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November 2, 2011
Metta is the Buddhist meditation practice of loving kindness for ourselves and for all beings. It is also much more than that.  It is a frame of mind and a way of being who we really are, a way of living life fully.Metta is a Pali word, (Pali was the language that existed in India at the time of the Buddha), meaning gently, friendly and unconditional love and traditionally the Buddha prescribed the practice to relieve fear of those who walked through forests and slept in caves.

So how does this apply to us now?  In life when we are faced with difficult and challenging situations we react unconsciously from fear and the illusion and mistaken belief that we are separate individuals.  We then feel we need to defend and protect ourselves, that we need to push through life, and that we are limited.  And then we get lost in and identified with destructive negative emotions such as hatred, ill-will, anger, resentment, anxiety, self doubt and self pity.

When we choose Metta as an antidote it is important to start where we are:  to acknowledge our actual state of mind; it is important to respect and allow the way we are in the moment without suppressing or denying and then it is important to accept what is.  And from this place of acceptance, we then have a choice.

“OK, I’m feeling hurt and rejected, I allow and accept this feeling and I now choose to come to the practice of Metta generating a feeling of love for myself.”

So in this way Metta practice can take us from the sense of separation, the hurt and negative emotions towards a more skillful and peaceful way of being.

So this is how it transforms – Metta heals the heart, starts to purify the body of the emotional toxins and leads to purification of our inner reactions.

Metta is harmony of body, heart, intention and mind; it is harmony in families, in society and in the whole of the Universe. We practice Metta to help reconnect us with what we really are.

Metta starts with loving and accepting ourselves, which is not always easy when we judge and doubt ourselves.  So have the intention NOW to let go of the self judgments – this then makes it easier to work with self love and acceptance.


Wisdom of the Heart


“We need to learn to integrate the head and the heart.  The faculties of the intellect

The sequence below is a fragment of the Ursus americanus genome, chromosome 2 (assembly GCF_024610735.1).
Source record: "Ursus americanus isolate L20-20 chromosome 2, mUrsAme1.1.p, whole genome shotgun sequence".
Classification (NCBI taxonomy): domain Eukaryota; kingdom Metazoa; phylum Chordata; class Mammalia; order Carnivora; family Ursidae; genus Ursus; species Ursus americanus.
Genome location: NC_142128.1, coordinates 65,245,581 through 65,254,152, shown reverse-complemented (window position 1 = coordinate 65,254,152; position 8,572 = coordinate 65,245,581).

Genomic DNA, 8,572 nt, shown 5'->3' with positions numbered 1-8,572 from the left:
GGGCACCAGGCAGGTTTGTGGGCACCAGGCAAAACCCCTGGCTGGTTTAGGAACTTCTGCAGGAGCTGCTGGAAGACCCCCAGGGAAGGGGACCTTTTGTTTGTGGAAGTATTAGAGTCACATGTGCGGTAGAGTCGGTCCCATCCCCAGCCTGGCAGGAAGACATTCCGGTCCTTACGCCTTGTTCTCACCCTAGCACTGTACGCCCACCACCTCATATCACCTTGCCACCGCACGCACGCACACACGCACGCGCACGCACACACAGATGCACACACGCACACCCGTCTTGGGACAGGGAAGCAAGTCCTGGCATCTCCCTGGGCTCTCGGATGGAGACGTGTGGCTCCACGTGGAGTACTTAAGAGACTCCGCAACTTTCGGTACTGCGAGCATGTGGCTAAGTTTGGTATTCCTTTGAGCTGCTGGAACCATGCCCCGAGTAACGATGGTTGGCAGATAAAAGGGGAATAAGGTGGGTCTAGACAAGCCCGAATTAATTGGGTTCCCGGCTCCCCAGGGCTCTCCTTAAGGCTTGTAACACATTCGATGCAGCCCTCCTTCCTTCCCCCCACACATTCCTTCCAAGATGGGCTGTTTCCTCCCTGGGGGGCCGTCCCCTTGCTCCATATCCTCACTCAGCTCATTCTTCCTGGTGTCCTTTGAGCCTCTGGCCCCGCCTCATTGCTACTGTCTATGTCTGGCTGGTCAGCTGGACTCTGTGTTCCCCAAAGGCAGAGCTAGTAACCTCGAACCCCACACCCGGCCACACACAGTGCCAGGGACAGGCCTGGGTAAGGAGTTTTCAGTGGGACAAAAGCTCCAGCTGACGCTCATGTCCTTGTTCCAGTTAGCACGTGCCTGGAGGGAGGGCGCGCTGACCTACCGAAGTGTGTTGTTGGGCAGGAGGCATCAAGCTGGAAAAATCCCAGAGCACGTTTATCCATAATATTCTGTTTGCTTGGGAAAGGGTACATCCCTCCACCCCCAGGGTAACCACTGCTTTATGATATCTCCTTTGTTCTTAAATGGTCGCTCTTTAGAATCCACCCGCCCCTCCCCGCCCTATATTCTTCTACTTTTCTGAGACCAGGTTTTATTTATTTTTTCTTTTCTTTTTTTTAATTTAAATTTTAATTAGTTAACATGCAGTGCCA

are discrimination and concentration.  Those of the heart are love and compassion.

The heart is the passionate centre that fuels the journey to attain true knowledge.

There is no spiritual path without a heart.  Discovering the infinite space within the

heart is the goal of Yoga.”

“Less thinking, more loving”  St Theresa de Avila

“Love recognizes no barriers.  It jumps hurdles, leaps fences, penetrates walls to

arrive at its destination full of hope.”  Maya Angelou

“Being unwanted, unloved, uncared for, forgotten by everybody, I think that is a much greater

hunger, a much greater poverty than the person who has nothing to eat.”  Mother Teresa

“It is not the size of a man, but the size of his heart that matters.”

Evander Holyfield

“Love begins at home, and it is not how much we do, but how much love

we put in that action.”  Mother Teresa

“Love is a dynamic entity that gently places wings on your soul and allows it to soar.”

Fadege Jean



May I / you / all beings be happy.

May I / you / all beings be peaceful.

May I / you / all beings be safe and free from harm.

May I / you / all beings be healthy in body and mind.

May I / you / all beings live with ease.

May my / your / their life not be a struggle.

May I / you / all beings accept things as they are.

The Half Smile

“The most important thing is constancy.  If you pick a practice, say a mindfulness

practice, you have to do it often.  There’s a great little practice called the half smile:

you slightly lift the corners of your mouth and hold it for three breaths.  If you do it 6 or more

times a day, within 3 days it makes a surprising difference to the body and mind.  You can

do it during any time of waiting, when you are on hold on the phone, at the grocery store,

in the post office or bank, at the stop lights.”  Yvonne Hand, Zen teacher

The Buddha said:  “You can search throughout the entire Universe for

someone who is more deserving of your love and affection than you are yourself, and

that person is not to be found anywhere.  You yourself, as much as anybody in the entire

Universe, deserves your love and affection.”

By Wendy Young. Click here to read up about Wendy
Wendy can be contacted on 072 800 4982,  and Facebook Wendy Young Wise Living. She is based in Johannesburg. 
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